From a talk given at the UK launch of the new Type 2 treatment given by Viggo Birch, vice president and managing director, Novo Nordisk Ltd.
In addressing a press conference held to launch Victoza a new treatment for adults with Type 2 diabetes, Birch claimed that the once-daily injectable medicine will “change the way Type 2 diabetes is treated”. The first prescription of the drug to be written was on 3rd July in the UK only hours after the European Commission granted marketing authorisation.
Birch explained the background regarding the rocketing levels of diagnoses of Type 2 diabetes in the UK, and around the world, but noted that in fact as a condition it has to fight for attention. “It is a human, economic and social problem,” he said, “likely to affect 7-10% of the population within the next 10 years.”
He said estimates are now 3 to 4 million people with diabetes currently in the UK, although the statistics more usually quoted state 2.5 million have been diagnosed with diabetes and up to a further million people have it but don’t know it yet.
In the UK, legislation means Novo Nordisk can’t advertise prescription medicines direct to patients, medical advice is filtered down through the NHS, hospitals and GPs’ surgeries.
Birch joined Novo Nordisk 21 years ago when Type 2 diabetes was already being described as a pandemic. Novo Nordisk, like many pharmaceutical companies, is involved with research into a variety of different medical conditions but invests more money into diabetes research than any other company in the world and has approximately 70% of the UK’s insulin market (with its Novo Rapid and NovoMix and Levemir , with the other major players being Eli Lilly (Humalog) and Sanofi-Aventis (Lantus).
Type 1 diabetes is where there is no naturally produced insulin in the body because for reasons unknown the body destroys the cells that produce insulin. All people with Type 1 diabetes inject insulin and are sometimes referred to as insulin dependent. Type 2 diabetes is sometimes called insulin resistance; the condition is caused by an inability of the body to best use the insulin that is produced.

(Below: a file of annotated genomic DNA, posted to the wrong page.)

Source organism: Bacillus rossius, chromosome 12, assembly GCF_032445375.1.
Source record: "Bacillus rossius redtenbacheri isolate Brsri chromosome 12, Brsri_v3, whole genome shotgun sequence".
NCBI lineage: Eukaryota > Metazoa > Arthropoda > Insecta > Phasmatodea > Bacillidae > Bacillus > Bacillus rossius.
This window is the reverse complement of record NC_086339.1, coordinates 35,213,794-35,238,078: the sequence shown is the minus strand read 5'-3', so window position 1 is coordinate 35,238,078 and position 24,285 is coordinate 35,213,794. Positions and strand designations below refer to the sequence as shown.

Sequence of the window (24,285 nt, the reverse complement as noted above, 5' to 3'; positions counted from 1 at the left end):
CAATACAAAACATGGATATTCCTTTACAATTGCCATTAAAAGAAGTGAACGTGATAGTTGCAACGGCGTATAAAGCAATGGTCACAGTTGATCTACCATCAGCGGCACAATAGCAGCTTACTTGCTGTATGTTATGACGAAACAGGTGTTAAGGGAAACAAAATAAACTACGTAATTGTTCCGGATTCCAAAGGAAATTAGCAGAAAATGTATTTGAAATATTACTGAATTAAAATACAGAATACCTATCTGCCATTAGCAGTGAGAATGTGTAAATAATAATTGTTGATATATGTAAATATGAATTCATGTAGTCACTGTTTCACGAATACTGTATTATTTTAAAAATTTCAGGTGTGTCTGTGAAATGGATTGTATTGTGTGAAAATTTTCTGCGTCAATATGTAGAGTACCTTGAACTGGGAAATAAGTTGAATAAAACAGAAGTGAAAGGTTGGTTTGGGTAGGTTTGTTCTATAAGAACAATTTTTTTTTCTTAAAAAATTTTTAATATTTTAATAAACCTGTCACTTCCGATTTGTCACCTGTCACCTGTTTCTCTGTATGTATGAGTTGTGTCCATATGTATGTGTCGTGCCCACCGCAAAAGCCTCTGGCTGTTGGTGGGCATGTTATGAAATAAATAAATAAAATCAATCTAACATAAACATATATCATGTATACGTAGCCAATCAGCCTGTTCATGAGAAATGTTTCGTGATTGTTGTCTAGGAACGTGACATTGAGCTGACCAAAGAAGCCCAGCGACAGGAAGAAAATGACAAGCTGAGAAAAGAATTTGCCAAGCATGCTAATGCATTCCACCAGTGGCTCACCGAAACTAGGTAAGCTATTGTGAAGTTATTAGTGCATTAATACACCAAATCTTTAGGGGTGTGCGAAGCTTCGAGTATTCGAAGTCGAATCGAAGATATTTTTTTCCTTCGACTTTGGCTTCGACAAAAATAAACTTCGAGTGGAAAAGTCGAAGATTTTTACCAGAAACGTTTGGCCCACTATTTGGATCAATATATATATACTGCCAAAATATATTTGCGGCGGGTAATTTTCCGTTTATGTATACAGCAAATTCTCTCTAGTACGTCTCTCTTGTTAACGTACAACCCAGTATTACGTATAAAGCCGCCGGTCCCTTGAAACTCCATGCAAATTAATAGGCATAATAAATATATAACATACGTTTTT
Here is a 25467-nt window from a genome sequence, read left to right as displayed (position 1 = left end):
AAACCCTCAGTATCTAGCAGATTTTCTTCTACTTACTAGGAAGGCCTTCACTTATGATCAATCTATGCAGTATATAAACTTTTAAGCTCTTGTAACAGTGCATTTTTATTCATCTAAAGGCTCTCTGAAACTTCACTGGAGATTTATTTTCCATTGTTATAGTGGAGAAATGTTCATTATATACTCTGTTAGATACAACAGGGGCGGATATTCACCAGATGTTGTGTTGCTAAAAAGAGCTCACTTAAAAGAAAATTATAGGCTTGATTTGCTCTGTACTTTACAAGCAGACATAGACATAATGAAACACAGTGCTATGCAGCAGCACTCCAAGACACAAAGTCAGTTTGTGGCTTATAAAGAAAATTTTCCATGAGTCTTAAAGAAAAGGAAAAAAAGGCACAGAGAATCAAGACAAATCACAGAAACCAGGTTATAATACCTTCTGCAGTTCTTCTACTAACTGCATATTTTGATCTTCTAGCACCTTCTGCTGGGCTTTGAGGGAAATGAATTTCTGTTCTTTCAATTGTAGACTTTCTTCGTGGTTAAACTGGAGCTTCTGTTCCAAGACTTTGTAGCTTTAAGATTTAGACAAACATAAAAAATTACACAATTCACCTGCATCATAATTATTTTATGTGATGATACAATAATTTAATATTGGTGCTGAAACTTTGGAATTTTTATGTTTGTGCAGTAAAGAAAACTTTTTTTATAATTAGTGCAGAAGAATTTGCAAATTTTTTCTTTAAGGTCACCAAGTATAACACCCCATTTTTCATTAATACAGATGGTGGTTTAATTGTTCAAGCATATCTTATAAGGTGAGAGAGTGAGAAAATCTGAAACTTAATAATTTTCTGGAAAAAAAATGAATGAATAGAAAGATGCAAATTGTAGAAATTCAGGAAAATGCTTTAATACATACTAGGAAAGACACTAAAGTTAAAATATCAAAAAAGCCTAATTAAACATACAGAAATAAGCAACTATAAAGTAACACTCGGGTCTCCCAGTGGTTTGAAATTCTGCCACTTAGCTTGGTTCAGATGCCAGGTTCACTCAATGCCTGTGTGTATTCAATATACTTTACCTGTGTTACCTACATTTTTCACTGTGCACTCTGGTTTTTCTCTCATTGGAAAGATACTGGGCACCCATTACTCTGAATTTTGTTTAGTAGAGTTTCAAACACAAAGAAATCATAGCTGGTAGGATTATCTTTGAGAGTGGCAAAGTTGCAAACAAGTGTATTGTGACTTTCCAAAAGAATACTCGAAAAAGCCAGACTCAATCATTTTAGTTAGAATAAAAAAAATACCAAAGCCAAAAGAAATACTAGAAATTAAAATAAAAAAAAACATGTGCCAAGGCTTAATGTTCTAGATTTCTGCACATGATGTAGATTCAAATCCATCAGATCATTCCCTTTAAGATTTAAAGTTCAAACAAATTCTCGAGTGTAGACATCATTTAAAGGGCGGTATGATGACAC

Initially people with Type 2 diabetes try diet and exercise to manage their condition, as the disease progresses they may go onto tablets and if these are not enough insulin therapy becomes the best course of treatment.
Type 2 diabetes is closely associated with obesity – fat itself has its own hormones, some of which inhibit how insulin is used. There’s a real issue surrounding Type 2 diabetes as being a condition that leads to social exclusion – you will have heard people saying that the NHS should not have to pay to sort out lifestyle problems, be they smoking, drug or alcohol addiction, cosmetic surgery or, in this case, Type 2 diabetes caused by being overweight.
So should the NHS be paying for a new drug to treat patients with Type 2 diabetes? Well that’s a massive question, but one thing is increasingly being statistically proven, which is that short-term costs of dealing with diabetes are far less expensive than dealing with the long-term consequences.
Victoza is not an insulin but one of the first of a new breed of injectable medications called a Glucagon-like peptide-1 (GLP-1), a hormone that stimulates the release of insulin only when blood sugars are too high in people with Type 2 diabetes. As Birch pointed out to the audience, in 2025 it’s predicted there will be 380 million people globally with diabetes, of which most cases will be type 2 diabetes and “this will change our healthcare economics.”
There is current evidence that as many as 60% of people with Type 2 diabetes (which to put into context would equate to the populations of France, Spain and Portugal added together) do not have blood sugars within the ideal range. Bad control (i.e. not within the normal range) leads to what are rather euphemistically called ‘diabetes complications – blindness, amputations, heart and kidney damage. Helping people with diabetes, whether Type 1 or Type 2, control with their condition with good medication and equipment to avoid the onset of diabetes-related complications is clearly preferable.
Birch talked about what an ideal treatment would look like, one aspect of which is that there would be little or no ‘trade off’ – that the medication would not have a downside, like raised blood pressure or weight gain, or indeed low blood sugar, known as hypoglycaemia. “Studies to date have shown that Victoza not only improves one side of your life but actually doesn’t impair any other part of your life,” said Birch, “An ideal drug would also lead to better control of complications and reach many people – Victoza, by helping to stabilise blood glucose levels with low risk of hypoglycaemia, and even reducing weight, fits into this ideal scenario. It’s also easy to take, and unlike insulin can be taken independent of meals giving patients control of their condition and the resultant freedom to live their lives to the full.”